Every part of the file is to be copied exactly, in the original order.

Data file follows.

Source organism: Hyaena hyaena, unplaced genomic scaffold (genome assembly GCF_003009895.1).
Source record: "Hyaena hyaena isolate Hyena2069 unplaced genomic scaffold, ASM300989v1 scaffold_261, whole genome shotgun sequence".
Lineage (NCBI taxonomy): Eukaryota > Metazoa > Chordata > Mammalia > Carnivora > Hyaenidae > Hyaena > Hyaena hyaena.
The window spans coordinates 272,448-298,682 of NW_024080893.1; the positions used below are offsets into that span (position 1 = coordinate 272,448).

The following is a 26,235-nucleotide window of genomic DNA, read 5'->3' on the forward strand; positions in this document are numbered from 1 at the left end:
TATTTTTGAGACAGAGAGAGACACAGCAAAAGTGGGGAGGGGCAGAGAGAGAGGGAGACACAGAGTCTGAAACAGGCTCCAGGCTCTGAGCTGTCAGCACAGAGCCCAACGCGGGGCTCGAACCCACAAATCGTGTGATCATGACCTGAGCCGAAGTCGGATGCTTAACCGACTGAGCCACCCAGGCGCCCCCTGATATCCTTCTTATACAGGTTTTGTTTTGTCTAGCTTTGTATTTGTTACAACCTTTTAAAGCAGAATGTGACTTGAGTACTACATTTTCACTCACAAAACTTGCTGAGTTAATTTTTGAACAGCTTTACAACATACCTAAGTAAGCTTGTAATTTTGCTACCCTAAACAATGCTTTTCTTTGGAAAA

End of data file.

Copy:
Source organism: Hyaena hyaena, unplaced genomic scaffold (genome assembly GCF_003009895.1).
Source record: "Hyaena hyaena isolate Hyena2069 unplaced genomic scaffold, ASM300989v1 scaffold_261, whole genome shotgun sequence".
Lineage (NCBI taxonomy): Eukaryota > Metazoa > Chordata > Mammalia > Carnivora > Hyaenidae > Hyaena > Hyaena hyaena.
The window spans coordinates 272,448-298,682 of NW_024080893.1; the positions used below are offsets into that span (position 1 = coordinate 272,448).

The following is a 26,235-nucleotide window of genomic DNA, read 5'->3' on the forward strand; positions in this document are numbered from 1 at the left end:
TATTTTTGAGACAGAGAGAGACACAGCAAAAGTGGGGAGGGGCAGAGAGAGAGGGAGACACAGAGTCTGAAACAGGCTCCAGGCTCTGAGCTGTCAGCACAGAGCCCAACGCGGGGCTCGAACCCACAAATCGTGTGATCATGACCTGAGCCGAAGTCGGATGCTTAACCGACTGAGCCACCCAGGCGCCCCCTGATATCCTTCTTATACAGGTTTTGTTTTGTCTAGCTTTGTATTTGTTACAACCTTTTAAAGCAGAATGTGACTTGAGTACTACATTTTCACTCACAAAACTTGCTGAGTTAATTTTTGAACAGCTTTACAACATACCTAAGTAAGCTTGTAATTTTGCTACCCTAAACAATGCTTTTCTTTGGAAAA